Roger Martin, co-author of Playing to Win, holds the unexpected view that "setting as your goal the maximization of shareholder value is a bad idea." Why would this be the case, especially when many companies expressly state that one of their major goals is to benefit the stockholders? Because, as Martin explains, "Setting it as your goal makes it less likely that you will maximize shareholder value." This certainly sounds counterintuitive. However, the reasoning behind Martin's statements is that companies need to focus on customer satisfaction first, and they also need to maintain and nurture employee morale. Both of these goals are complicated when customers and/or employees hear how they aren't as important as the shareholders. Furthermore, he says by making the customer "deliriously happy," sales will naturally increase -- and also, inevitably, will share prices.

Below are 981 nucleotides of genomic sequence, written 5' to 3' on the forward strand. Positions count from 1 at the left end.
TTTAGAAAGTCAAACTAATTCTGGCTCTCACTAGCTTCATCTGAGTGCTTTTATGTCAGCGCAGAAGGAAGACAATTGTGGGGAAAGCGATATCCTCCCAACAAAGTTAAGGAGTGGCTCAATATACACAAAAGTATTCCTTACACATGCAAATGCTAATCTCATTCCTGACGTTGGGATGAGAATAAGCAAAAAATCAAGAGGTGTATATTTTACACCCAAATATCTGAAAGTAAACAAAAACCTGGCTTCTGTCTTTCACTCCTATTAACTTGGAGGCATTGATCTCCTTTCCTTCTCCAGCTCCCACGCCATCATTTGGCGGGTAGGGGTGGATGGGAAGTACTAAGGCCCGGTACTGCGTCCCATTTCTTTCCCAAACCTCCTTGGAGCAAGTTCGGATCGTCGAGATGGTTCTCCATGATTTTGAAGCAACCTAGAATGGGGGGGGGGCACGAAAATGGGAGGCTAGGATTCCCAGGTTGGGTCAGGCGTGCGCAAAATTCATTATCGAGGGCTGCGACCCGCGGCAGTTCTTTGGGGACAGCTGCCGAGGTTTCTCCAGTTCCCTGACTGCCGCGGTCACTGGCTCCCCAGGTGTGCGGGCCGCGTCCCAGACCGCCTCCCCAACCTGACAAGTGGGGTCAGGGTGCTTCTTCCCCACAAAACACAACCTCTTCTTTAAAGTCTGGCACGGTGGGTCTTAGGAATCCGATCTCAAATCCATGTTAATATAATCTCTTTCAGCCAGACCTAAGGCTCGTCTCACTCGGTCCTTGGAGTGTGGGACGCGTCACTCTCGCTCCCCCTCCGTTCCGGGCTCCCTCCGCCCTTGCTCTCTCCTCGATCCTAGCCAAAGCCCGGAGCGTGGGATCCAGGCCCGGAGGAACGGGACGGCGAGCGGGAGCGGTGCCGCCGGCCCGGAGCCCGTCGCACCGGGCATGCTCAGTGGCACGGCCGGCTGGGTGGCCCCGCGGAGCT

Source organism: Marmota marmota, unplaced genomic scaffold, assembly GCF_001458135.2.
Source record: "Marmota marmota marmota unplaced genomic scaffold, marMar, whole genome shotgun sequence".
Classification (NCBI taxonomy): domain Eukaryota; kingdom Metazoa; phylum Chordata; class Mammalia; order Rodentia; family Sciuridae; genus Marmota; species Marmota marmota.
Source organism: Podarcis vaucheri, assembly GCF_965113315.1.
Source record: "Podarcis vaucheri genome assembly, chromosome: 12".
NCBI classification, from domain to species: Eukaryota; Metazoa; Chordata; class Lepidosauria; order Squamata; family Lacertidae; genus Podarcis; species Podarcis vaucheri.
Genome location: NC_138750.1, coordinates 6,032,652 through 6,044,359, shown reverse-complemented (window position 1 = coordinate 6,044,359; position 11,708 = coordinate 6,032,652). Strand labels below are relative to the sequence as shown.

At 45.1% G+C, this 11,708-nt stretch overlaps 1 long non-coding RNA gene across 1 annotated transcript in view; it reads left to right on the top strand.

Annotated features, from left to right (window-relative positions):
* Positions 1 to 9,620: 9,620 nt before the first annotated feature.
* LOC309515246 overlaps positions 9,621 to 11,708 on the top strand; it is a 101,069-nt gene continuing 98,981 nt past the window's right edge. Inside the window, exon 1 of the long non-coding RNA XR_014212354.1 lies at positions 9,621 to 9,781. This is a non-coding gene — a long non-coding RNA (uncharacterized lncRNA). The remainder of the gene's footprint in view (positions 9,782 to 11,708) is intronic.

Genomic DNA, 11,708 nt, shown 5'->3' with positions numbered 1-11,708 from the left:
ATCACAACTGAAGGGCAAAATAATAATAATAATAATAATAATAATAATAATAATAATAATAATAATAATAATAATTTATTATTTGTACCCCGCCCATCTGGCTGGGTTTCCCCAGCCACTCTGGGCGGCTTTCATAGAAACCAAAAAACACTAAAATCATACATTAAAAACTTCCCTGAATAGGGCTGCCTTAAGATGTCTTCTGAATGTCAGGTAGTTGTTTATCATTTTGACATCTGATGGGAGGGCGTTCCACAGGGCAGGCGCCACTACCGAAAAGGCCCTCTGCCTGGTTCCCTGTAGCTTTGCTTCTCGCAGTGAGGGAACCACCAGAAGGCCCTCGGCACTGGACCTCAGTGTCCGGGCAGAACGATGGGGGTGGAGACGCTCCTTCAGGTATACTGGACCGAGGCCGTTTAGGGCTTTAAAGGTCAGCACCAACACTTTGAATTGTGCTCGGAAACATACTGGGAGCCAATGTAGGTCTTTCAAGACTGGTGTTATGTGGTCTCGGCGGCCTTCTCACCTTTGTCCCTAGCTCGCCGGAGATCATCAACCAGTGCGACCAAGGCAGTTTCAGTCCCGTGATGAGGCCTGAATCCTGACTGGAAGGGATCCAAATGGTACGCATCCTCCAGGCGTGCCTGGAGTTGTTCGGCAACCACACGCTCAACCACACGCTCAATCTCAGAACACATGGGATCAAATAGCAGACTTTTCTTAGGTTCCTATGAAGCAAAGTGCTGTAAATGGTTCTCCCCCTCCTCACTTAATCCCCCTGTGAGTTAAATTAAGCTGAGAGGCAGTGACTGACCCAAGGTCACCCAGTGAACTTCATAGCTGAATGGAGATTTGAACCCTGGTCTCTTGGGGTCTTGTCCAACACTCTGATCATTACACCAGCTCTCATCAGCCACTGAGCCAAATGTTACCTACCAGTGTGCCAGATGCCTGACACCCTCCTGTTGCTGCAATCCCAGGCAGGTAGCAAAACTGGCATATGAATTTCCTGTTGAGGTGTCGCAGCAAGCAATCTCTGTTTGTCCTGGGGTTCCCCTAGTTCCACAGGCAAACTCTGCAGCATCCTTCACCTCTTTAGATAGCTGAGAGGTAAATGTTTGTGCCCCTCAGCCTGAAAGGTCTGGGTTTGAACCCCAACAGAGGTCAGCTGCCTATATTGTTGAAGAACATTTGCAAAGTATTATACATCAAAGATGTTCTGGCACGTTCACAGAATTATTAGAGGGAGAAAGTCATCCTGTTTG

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The article How Maximizing Shareholder Value Can Bury Your Business originally appeared on Fool.com.
Brendan Byrnes has no position in any stocks mentioned. The Motley Fool recommends and owns shares of Google, Starbucks, and Whole Foods Market. Try any of our Foolish newsletter services free for 30 days. We Fools don't all hold the same opinions, but we all believe that considering a diverse range of insights makes us better investors. The Motley Fool has a disclosure policy.
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